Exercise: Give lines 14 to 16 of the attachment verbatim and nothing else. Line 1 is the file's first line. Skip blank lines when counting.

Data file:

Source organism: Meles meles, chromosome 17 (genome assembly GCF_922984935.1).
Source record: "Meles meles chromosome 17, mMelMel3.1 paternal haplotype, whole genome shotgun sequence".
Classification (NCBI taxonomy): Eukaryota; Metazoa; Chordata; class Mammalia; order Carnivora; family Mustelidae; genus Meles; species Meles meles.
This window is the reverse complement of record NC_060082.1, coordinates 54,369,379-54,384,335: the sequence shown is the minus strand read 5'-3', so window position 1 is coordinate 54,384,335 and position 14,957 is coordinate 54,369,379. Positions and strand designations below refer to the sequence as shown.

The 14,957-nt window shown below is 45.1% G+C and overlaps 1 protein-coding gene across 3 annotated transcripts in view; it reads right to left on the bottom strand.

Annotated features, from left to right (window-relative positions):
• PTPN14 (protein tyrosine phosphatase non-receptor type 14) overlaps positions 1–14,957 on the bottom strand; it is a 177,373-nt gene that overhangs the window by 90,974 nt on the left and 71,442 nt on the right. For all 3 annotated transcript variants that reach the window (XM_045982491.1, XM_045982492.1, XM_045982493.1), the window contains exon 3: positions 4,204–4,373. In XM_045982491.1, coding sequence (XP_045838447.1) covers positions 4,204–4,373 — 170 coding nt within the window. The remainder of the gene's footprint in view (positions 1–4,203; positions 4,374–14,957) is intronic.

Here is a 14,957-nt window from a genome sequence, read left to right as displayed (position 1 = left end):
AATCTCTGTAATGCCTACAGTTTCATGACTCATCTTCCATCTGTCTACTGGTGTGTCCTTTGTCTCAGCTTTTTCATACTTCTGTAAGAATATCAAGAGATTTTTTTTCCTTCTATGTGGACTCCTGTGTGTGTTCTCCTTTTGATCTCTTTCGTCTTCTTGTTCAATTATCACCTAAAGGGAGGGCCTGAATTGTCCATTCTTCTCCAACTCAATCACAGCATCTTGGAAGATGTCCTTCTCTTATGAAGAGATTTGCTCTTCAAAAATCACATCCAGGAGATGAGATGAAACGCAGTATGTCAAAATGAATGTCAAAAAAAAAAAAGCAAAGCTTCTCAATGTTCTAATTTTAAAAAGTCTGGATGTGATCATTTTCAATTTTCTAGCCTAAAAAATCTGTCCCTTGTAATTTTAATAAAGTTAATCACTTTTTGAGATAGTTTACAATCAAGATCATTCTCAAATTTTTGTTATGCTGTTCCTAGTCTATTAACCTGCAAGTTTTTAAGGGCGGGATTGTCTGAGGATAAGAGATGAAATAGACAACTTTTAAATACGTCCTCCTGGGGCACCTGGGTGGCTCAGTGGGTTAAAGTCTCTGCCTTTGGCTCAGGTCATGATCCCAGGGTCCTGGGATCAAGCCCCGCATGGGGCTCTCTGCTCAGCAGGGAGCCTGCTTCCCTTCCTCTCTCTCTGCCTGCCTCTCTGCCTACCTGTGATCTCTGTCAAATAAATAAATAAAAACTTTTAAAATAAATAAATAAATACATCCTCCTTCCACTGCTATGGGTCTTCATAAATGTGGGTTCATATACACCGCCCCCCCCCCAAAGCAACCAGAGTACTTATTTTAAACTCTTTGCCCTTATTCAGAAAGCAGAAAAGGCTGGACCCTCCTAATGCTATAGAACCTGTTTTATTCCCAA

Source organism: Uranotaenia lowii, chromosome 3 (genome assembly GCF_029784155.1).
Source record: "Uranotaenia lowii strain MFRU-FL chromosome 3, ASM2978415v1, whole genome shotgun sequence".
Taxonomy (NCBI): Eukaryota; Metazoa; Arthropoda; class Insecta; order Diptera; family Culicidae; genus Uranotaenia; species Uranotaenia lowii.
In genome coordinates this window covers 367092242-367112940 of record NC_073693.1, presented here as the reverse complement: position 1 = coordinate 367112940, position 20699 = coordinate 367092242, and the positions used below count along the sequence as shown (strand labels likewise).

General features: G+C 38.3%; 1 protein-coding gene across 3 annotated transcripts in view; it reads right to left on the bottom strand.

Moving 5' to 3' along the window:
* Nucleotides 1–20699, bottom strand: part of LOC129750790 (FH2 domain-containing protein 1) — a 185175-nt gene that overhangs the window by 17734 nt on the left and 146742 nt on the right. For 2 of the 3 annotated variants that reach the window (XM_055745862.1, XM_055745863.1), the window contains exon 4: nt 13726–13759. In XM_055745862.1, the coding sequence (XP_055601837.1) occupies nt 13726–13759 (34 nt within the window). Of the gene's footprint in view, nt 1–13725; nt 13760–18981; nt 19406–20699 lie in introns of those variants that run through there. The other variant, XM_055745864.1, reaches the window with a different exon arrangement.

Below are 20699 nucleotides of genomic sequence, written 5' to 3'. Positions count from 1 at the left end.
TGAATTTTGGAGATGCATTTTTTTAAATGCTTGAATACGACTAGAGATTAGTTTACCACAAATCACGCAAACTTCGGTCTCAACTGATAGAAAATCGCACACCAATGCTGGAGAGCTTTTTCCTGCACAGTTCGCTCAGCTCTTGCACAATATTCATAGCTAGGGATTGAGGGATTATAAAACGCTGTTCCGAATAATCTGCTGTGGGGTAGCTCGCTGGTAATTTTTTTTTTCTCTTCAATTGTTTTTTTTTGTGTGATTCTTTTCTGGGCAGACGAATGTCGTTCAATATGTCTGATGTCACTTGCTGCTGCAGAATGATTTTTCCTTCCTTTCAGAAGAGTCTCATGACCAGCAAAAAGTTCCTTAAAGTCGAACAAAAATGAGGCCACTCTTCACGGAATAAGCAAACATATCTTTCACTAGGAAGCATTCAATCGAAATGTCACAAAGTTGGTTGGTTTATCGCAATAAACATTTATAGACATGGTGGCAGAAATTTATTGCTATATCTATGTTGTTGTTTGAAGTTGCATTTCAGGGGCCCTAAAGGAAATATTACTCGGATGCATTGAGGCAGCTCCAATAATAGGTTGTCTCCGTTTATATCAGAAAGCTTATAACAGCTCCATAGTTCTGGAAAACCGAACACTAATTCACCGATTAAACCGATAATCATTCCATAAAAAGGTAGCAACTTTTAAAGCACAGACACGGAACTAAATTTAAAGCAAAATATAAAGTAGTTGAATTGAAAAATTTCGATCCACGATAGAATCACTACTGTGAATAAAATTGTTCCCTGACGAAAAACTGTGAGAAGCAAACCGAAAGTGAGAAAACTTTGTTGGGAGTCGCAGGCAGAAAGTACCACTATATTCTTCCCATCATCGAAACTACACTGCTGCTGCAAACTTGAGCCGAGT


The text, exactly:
General features: G+C 38.3%; 1 protein-coding gene across 3 annotated transcripts in view; it reads right to left on the bottom strand.

Moving 5' to 3' along the window:
* Nucleotides 1–20699, bottom strand: part of LOC129750790 (FH2 domain-containing protein 1) — a 185175-nt gene that overhangs the window by 17734 nt on the left and 146742 nt on the right. For 2 of the 3 annotated variants that reach the window (XM_055745862.1, XM_055745863.1), the window contains exon 4: nt 13726–13759. In XM_055745862.1, the coding sequence (XP_055601837.1) occupies nt 13726–13759 (34 nt within the window). Of the gene's footprint in view, nt 1–13725; nt 13760–18981; nt 19406–20699 lie in introns of those variants that run through there. The other variant, XM_055745864.1, reaches the window with a different exon arrangement.